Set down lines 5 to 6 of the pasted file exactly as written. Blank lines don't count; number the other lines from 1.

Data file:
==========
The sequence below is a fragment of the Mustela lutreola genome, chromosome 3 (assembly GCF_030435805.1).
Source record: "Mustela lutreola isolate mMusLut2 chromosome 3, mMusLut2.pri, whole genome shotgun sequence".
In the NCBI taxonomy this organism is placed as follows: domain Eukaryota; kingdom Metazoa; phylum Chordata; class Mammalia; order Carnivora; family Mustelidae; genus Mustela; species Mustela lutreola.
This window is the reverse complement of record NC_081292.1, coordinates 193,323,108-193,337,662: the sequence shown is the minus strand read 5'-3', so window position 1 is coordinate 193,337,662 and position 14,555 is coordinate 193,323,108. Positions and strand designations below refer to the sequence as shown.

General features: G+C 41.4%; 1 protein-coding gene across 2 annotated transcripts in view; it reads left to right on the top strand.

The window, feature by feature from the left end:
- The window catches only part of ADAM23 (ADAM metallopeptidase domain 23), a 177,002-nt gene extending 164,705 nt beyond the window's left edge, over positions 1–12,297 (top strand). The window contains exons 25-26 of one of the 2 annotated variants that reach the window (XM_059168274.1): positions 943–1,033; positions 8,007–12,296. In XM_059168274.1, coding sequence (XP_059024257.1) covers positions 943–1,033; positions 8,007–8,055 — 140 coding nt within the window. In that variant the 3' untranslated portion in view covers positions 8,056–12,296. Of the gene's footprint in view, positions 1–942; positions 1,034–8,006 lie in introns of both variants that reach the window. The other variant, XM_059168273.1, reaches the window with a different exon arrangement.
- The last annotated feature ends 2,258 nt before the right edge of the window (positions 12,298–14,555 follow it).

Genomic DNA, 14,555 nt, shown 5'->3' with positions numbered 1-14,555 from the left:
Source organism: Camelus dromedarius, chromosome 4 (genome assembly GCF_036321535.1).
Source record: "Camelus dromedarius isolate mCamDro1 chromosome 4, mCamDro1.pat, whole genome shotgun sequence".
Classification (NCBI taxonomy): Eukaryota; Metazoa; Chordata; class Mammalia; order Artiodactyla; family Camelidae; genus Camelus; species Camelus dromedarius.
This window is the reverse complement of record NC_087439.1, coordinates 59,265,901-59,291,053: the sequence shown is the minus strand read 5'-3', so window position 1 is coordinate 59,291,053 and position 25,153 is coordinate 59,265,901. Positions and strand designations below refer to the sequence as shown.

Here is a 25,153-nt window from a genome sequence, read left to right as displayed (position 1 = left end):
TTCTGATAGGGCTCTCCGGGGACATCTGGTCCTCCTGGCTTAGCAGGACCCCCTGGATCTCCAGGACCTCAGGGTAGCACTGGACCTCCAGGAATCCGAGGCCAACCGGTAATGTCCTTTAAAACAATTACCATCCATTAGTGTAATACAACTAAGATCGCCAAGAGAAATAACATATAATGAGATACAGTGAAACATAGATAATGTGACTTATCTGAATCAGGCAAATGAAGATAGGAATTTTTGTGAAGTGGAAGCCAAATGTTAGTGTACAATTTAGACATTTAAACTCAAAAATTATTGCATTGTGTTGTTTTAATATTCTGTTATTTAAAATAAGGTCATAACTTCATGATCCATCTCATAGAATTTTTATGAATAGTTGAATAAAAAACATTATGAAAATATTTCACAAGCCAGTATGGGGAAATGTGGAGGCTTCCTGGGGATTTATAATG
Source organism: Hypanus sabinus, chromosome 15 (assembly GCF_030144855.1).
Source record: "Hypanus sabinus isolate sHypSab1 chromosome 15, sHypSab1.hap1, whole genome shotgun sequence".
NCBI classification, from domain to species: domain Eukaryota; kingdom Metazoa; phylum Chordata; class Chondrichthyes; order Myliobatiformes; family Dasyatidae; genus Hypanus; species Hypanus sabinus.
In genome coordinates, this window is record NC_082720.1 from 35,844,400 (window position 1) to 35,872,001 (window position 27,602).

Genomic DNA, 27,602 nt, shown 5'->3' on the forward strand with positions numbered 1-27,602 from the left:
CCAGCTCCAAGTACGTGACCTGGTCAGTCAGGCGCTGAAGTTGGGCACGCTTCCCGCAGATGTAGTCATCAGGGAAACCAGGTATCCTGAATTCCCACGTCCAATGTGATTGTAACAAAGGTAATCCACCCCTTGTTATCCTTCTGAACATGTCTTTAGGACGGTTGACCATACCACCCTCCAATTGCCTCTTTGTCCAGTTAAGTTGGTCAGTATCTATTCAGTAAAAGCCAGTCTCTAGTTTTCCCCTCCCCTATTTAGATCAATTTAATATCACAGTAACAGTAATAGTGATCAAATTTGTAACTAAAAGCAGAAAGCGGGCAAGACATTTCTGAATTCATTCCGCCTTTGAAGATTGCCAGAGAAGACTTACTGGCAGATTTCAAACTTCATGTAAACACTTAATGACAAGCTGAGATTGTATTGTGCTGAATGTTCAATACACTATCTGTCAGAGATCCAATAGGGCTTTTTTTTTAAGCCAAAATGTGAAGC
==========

General features: G+C 41.4%; 1 protein-coding gene across 2 annotated transcripts in view; it reads left to right on the top strand.

The window, feature by feature from the left end: